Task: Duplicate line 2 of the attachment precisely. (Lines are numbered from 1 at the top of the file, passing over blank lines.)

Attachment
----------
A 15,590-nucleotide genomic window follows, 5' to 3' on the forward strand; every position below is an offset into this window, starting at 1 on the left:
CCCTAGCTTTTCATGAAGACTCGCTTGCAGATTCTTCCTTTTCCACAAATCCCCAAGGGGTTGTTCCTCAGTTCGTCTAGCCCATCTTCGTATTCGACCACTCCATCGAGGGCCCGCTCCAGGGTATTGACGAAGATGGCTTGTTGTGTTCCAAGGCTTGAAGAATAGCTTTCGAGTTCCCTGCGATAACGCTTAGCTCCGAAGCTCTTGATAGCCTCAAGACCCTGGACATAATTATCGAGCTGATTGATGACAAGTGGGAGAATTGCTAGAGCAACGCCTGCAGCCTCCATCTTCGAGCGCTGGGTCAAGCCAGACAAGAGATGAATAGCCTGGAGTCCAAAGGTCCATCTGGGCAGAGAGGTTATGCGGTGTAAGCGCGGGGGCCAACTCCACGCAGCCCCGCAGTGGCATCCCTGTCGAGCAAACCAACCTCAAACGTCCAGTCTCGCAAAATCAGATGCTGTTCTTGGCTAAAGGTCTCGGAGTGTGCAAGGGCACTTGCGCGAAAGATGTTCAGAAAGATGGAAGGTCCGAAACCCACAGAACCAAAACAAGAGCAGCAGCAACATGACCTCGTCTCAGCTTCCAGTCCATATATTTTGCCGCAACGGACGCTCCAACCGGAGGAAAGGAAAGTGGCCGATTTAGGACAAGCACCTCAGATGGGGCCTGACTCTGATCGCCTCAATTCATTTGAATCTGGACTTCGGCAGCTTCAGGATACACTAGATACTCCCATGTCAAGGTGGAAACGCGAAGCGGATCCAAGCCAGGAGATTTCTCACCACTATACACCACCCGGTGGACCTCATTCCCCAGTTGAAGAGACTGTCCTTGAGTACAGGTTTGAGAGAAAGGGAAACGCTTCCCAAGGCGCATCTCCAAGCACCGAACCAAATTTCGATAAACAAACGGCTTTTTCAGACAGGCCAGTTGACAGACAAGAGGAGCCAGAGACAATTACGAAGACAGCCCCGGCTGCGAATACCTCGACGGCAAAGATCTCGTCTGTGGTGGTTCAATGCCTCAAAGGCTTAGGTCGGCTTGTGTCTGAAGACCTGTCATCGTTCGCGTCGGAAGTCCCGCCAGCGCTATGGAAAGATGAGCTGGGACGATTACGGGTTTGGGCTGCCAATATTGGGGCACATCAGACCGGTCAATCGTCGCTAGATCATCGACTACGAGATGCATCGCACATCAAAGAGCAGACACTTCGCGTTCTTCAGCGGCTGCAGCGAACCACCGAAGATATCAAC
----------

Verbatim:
CCCTAGCTTTTCATGAAGACTCGCTTGCAGATTCTTCCTTTTCCACAAATCCCCAAGGGGTTGTTCCTCAGTTCGTCTAGCCCATCTTCGTATTCGACCACTCCATCGAGGGCCCGCTCCAGGGTATTGACGAAGATGGCTTGTTGTGTTCCAAGGCTTGAAGAATAGCTTTCGAGTTCCCTGCGATAACGCTTAGCTCCGAAGCTCTTGATAGCCTCAAGACCCTGGACATAATTATCGAGCTGATTGATGACAAGTGGGAGAATTGCTAGAGCAACGCCTGCAGCCTCCATCTTCGAGCGCTGGGTCAAGCCAGACAAGAGATGAATAGCCTGGAGTCCAAAGGTCCATCTGGGCAGAGAGGTTATGCGGTGTAAGCGCGGGGGCCAACTCCACGCAGCCCCGCAGTGGCATCCCTGTCGAGCAAACCAACCTCAAACGTCCAGTCTCGCAAAATCAGATGCTGTTCTTGGCTAAAGGTCTCGGAGTGTGCAAGGGCACTTGCGCGAAAGATGTTCAGAAAGATGGAAGGTCCGAAACCCACAGAACCAAAACAAGAGCAGCAGCAACATGACCTCGTCTCAGCTTCCAGTCCATATATTTTGCCGCAACGGACGCTCCAACCGGAGGAAAGGAAAGTGGCCGATTTAGGACAAGCACCTCAGATGGGGCCTGACTCTGATCGCCTCAATTCATTTGAATCTGGACTTCGGCAGCTTCAGGATACACTAGATACTCCCATGTCAAGGTGGAAACGCGAAGCGGATCCAAGCCAGGAGATTTCTCACCACTATACACCACCCGGTGGACCTCATTCCCCAGTTGAAGAGACTGTCCTTGAGTACAGGTTTGAGAGAAAGGGAAACGCTTCCCAAGGCGCATCTCCAAGCACCGAACCAAATTTCGATAAACAAACGGCTTTTTCAGACAGGCCAGTTGACAGACAAGAGGAGCCAGAGACAATTACGAAGACAGCCCCGGCTGCGAATACCTCGACGGCAAAGATCTCGTCTGTGGTGGTTCAATGCCTCAAAGGCTTAGGTCGGCTTGTGTCTGAAGACCTGTCATCGTTCGCGTCGGAAGTCCCGCCAGCGCTATGGAAAGATGAGCTGGGACGATTACGGGTTTGGGCTGCCAATATTGGGGCACATCAGACCGGTCAATCGTCGCTAGATCATCGACTACGAGATGCATCGCACATCAAAGAGCAGACACTTCGCGTTCTTCAGCGGCTGCAGCGAACCACCGAAGATATCAAC